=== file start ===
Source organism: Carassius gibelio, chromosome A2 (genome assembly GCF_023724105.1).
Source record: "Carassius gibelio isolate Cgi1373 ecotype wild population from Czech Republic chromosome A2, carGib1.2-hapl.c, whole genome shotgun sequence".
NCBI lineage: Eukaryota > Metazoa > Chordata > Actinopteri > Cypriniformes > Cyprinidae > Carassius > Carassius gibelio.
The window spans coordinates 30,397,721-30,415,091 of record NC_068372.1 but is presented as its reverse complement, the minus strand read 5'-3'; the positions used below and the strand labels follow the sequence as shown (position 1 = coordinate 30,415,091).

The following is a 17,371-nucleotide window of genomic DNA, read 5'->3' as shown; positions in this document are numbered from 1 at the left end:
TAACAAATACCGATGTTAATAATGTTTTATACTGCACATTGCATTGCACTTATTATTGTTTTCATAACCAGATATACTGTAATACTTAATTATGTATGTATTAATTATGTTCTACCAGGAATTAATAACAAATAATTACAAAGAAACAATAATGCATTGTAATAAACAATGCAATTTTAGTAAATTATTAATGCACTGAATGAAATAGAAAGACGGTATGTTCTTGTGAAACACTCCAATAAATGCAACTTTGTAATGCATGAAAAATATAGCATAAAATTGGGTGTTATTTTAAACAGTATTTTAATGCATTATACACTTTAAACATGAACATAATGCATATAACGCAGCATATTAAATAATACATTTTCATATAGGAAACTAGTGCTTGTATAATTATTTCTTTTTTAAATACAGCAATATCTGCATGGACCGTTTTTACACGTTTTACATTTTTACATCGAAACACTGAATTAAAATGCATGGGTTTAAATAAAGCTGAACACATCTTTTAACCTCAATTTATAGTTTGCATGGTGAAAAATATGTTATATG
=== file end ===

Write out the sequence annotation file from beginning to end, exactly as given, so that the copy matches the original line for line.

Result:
Source organism: Carassius gibelio, chromosome A2 (genome assembly GCF_023724105.1).
Source record: "Carassius gibelio isolate Cgi1373 ecotype wild population from Czech Republic chromosome A2, carGib1.2-hapl.c, whole genome shotgun sequence".
NCBI lineage: Eukaryota > Metazoa > Chordata > Actinopteri > Cypriniformes > Cyprinidae > Carassius > Carassius gibelio.
The window spans coordinates 30,397,721-30,415,091 of record NC_068372.1 but is presented as its reverse complement, the minus strand read 5'-3'; the positions used below and the strand labels follow the sequence as shown (position 1 = coordinate 30,415,091).

The following is a 17,371-nucleotide window of genomic DNA, read 5'->3' as shown; positions in this document are numbered from 1 at the left end:
TAACAAATACCGATGTTAATAATGTTTTATACTGCACATTGCATTGCACTTATTATTGTTTTCATAACCAGATATACTGTAATACTTAATTATGTATGTATTAATTATGTTCTACCAGGAATTAATAACAAATAATTACAAAGAAACAATAATGCATTGTAATAAACAATGCAATTTTAGTAAATTATTAATGCACTGAATGAAATAGAAAGACGGTATGTTCTTGTGAAACACTCCAATAAATGCAACTTTGTAATGCATGAAAAATATAGCATAAAATTGGGTGTTATTTTAAACAGTATTTTAATGCATTATACACTTTAAACATGAACATAATGCATATAACGCAGCATATTAAATAATACATTTTCATATAGGAAACTAGTGCTTGTATAATTATTTCTTTTTTAAATACAGCAATATCTGCATGGACCGTTTTTACACGTTTTACATTTTTACATCGAAACACTGAATTAAAATGCATGGGTTTAAATAAAGCTGAACACATCTTTTAACCTCAATTTATAGTTTGCATGGTGAAAAATATGTTATATG